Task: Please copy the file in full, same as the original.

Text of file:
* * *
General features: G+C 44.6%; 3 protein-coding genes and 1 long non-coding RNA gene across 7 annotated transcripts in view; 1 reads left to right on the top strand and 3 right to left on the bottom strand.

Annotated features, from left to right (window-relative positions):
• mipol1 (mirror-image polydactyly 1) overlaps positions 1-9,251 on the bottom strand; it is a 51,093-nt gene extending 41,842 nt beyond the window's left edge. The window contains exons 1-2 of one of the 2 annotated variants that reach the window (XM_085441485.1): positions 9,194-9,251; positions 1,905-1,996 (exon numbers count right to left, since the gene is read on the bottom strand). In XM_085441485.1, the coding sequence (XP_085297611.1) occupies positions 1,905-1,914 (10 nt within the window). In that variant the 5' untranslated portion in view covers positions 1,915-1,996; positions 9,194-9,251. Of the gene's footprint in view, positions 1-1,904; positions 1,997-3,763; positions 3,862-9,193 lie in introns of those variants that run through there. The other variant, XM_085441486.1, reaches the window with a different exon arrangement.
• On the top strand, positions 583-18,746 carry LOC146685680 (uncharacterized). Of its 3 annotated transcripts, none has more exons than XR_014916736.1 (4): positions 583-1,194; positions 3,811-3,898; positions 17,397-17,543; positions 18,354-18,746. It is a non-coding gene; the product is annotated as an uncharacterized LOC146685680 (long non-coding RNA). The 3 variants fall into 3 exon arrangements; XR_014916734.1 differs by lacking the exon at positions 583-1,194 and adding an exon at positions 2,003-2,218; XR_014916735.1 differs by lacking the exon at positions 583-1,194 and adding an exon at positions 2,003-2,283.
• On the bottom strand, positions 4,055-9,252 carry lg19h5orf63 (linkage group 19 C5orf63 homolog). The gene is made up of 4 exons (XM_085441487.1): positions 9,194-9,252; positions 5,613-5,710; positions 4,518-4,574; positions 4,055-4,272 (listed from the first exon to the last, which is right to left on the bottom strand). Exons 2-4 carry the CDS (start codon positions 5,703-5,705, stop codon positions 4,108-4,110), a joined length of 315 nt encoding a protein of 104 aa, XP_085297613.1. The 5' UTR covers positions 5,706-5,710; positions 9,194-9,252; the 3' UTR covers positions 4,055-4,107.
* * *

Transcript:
General features: G+C 44.6%; 3 protein-coding genes and 1 long non-coding RNA gene across 7 annotated transcripts in view; 1 reads left to right on the top strand and 3 right to left on the bottom strand.

Annotated features, from left to right (window-relative positions):
• mipol1 (mirror-image polydactyly 1) overlaps positions 1-9,251 on the bottom strand; it is a 51,093-nt gene extending 41,842 nt beyond the window's left edge. The window contains exons 1-2 of one of the 2 annotated variants that reach the window (XM_085441485.1): positions 9,194-9,251; positions 1,905-1,996 (exon numbers count right to left, since the gene is read on the bottom strand). In XM_085441485.1, the coding sequence (XP_085297611.1) occupies positions 1,905-1,914 (10 nt within the window). In that variant the 5' untranslated portion in view covers positions 1,915-1,996; positions 9,194-9,251. Of the gene's footprint in view, positions 1-1,904; positions 1,997-3,763; positions 3,862-9,193 lie in introns of those variants that run through there. The other variant, XM_085441486.1, reaches the window with a different exon arrangement.
• On the top strand, positions 583-18,746 carry LOC146685680 (uncharacterized). Of its 3 annotated transcripts, none has more exons than XR_014916736.1 (4): positions 583-1,194; positions 3,811-3,898; positions 17,397-17,543; positions 18,354-18,746. It is a non-coding gene; the product is annotated as an uncharacterized LOC146685680 (long non-coding RNA). The 3 variants fall into 3 exon arrangements; XR_014916734.1 differs by lacking the exon at positions 583-1,194 and adding an exon at positions 2,003-2,218; XR_014916735.1 differs by lacking the exon at positions 583-1,194 and adding an exon at positions 2,003-2,283.
• On the bottom strand, positions 4,055-9,252 carry lg19h5orf63 (linkage group 19 C5orf63 homolog). The gene is made up of 4 exons (XM_085441487.1): positions 9,194-9,252; positions 5,613-5,710; positions 4,518-4,574; positions 4,055-4,272 (listed from the first exon to the last, which is right to left on the bottom strand). Exons 2-4 carry the CDS (start codon positions 5,703-5,705, stop codon positions 4,108-4,110), a joined length of 315 nt encoding a protein of 104 aa, XP_085297613.1. The 5' UTR covers positions 5,706-5,710; positions 9,194-9,252; the 3' UTR covers positions 4,055-4,107.